I think Tim Southee will trouble the Indians the most in the swinging conditions during WTC final: Monty Panesar
Monty Panesar also reckoned that New Zealand appears to be the better team.
Updated - Jun 12, 2021 6:46 pm
With the India and New Zealand World Test Championship final clash set less than under a week, the two teams are dominating all the cricket discussions currently. India is currently involved in an intra-squad match to acclimatize with the England conditions, while their rivals New Zealand have been up against England in two-match Test series that started June 2 at Lord’s.
Opening up about the inaugural WTC final, former England spinner Monty Panesar reckoned that Indians need to be wary of Tim Southee, who is expected to trouble them the most in the final. Notably, the Kiwi pacer has been in sensational form and bagged a six-for in the drawn Test at Lord’s, which was the first of the England-New Zealand Test series.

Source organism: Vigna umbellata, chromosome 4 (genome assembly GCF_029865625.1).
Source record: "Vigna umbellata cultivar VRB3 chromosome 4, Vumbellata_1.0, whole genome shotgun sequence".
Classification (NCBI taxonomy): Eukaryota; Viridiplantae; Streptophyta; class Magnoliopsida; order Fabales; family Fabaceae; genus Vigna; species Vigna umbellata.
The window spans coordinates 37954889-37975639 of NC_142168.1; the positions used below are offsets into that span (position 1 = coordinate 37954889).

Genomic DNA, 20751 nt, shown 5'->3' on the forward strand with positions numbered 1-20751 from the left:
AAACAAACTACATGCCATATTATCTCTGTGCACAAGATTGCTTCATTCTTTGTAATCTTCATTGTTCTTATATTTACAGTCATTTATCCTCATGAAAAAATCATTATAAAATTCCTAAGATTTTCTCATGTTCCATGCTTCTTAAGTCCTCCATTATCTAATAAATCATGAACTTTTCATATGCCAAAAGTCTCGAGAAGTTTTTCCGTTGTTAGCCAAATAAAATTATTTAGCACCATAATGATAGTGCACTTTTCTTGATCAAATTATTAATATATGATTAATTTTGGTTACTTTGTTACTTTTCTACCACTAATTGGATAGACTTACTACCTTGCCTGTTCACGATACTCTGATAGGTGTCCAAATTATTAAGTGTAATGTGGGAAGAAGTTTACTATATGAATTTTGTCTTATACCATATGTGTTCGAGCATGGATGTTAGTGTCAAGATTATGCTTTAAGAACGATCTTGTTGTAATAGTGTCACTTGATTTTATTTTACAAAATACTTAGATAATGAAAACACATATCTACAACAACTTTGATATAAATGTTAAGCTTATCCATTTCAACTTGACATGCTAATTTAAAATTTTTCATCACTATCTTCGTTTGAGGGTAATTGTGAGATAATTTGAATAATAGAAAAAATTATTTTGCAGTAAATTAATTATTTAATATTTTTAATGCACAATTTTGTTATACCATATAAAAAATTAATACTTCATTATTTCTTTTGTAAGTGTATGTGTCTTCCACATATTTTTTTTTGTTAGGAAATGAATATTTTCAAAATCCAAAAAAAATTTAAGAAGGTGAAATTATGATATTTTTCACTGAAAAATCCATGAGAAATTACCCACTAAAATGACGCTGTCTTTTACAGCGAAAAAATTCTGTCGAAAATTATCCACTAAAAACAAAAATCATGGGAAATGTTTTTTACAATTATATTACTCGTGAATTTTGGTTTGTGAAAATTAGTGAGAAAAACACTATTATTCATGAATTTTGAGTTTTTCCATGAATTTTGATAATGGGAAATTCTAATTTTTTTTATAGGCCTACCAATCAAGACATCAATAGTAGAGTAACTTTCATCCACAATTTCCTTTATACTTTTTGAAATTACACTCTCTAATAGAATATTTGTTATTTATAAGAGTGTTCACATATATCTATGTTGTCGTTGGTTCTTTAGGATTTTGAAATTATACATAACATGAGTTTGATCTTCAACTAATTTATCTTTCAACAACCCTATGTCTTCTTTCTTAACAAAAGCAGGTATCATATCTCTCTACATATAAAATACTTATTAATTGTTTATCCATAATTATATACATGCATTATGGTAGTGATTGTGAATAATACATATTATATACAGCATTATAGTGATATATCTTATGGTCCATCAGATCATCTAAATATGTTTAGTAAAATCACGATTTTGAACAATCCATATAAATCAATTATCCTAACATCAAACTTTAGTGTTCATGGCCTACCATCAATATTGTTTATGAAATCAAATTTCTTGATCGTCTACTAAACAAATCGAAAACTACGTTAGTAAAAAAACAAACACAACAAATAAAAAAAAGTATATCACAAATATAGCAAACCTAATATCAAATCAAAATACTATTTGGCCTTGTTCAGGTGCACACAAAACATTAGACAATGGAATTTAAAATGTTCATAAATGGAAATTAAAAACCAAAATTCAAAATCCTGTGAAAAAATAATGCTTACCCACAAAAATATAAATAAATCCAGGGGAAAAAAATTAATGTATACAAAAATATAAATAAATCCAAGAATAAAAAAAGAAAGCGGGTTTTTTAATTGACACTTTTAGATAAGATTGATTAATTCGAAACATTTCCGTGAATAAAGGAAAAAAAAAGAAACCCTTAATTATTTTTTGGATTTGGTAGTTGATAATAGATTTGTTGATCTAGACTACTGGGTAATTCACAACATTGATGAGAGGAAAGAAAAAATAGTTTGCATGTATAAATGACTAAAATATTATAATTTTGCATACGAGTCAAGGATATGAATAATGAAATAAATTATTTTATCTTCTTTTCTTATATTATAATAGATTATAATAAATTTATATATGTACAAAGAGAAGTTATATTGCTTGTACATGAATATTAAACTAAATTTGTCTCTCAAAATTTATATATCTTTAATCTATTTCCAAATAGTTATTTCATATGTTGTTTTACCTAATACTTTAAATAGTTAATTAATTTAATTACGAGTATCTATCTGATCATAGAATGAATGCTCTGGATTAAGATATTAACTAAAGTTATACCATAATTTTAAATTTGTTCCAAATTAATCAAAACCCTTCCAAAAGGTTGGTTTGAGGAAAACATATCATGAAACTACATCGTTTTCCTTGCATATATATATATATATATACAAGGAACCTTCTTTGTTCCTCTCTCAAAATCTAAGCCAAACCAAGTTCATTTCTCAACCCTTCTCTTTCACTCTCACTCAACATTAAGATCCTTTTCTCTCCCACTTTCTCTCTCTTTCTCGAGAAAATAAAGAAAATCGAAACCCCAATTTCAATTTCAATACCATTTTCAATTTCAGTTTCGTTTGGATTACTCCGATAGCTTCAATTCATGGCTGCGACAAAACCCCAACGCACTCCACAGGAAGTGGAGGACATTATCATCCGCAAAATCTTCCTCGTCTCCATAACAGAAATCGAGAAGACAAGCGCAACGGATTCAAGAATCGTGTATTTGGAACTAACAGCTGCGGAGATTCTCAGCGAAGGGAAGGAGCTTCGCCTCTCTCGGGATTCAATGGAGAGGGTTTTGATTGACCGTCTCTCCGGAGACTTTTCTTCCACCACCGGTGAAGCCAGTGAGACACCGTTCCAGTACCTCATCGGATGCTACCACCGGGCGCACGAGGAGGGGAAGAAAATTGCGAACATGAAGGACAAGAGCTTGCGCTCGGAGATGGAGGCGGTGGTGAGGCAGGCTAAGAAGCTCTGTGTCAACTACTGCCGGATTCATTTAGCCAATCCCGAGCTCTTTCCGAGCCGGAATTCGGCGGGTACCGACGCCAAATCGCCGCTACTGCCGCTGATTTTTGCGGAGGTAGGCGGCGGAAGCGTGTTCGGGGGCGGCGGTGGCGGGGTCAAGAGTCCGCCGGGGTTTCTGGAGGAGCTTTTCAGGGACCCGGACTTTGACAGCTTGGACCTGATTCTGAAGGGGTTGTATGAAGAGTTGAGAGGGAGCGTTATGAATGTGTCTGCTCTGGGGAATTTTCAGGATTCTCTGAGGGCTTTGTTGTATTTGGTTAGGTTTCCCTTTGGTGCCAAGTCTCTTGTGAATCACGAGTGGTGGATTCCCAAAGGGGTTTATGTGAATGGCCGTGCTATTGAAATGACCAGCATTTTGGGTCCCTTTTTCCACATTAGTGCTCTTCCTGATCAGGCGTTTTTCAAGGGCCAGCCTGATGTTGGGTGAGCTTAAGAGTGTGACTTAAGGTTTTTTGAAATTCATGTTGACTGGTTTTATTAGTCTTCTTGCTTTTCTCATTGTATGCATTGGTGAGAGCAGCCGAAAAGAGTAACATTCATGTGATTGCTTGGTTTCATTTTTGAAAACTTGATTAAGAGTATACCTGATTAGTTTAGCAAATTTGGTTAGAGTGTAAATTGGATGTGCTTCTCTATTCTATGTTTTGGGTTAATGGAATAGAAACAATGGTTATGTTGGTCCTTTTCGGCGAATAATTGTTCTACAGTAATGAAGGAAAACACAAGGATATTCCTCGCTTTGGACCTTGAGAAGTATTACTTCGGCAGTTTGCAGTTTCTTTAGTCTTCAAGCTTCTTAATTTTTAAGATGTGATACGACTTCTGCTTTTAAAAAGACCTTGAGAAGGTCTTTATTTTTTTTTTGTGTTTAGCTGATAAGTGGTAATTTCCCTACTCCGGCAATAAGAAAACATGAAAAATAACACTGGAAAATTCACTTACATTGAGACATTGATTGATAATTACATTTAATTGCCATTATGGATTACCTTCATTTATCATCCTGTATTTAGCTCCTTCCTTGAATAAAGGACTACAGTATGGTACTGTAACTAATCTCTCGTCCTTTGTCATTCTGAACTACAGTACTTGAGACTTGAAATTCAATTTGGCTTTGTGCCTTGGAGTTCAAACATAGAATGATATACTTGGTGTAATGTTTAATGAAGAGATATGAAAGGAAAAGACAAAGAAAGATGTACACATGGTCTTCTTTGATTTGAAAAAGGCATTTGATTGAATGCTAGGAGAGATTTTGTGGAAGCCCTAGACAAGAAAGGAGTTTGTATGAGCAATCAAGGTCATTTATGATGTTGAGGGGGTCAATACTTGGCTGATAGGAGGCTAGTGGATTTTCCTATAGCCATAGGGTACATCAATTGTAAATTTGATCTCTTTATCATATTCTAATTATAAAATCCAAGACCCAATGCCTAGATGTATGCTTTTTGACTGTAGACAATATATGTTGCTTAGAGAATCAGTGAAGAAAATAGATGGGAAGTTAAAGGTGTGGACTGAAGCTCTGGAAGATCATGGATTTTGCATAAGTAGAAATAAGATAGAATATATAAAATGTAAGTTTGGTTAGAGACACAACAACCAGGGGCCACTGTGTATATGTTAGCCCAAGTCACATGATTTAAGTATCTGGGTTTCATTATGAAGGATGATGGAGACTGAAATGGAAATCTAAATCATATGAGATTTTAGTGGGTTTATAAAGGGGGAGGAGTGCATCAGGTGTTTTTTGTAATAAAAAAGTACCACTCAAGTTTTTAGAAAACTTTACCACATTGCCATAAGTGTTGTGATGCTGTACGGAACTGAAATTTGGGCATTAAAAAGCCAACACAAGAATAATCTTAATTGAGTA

Panesar stated that Southee’s away swinging deliveries will be a danger for the Indian batters as that might lure them into the drives, thereby bringing the slip fielders and wicketkeeper into action for edges. Notably, Indian skipper Virat Kohli has been dismissed 10 times by Southee across formats in his international career.
New Zealand look slightly the better side: Monty Panesar
“I think Tim Southee will trouble the Indians the most in the swinging conditions. He is quite clever. He draws the batsman in by bowling slightly wide of the crease and slightly fuller. And that’s gonna be the danger ball for the Indian batsmen.
He’s going to lure them into hitting a half volley into the covers, and he will look to swing that ball. So that’s the ball the Indians need to watch out for,” Panesar said while speaking to Sportzoclock.
Speaking about the composition of the two sides, Panesar said, “I think New Zealand look slightly the better side. The reason being they have a lot more variations. They have a left-armer, right-armer and the tall bowler Jamieson as well. And that’s a lot more difficult for a batsman to adjust to.
“So, New Zealand will be hoping that the Indians will be preparing against the likes of a right armer and a left-armer and practicing with the ball swinging, because that is where it is going to be really testing for India,” he said.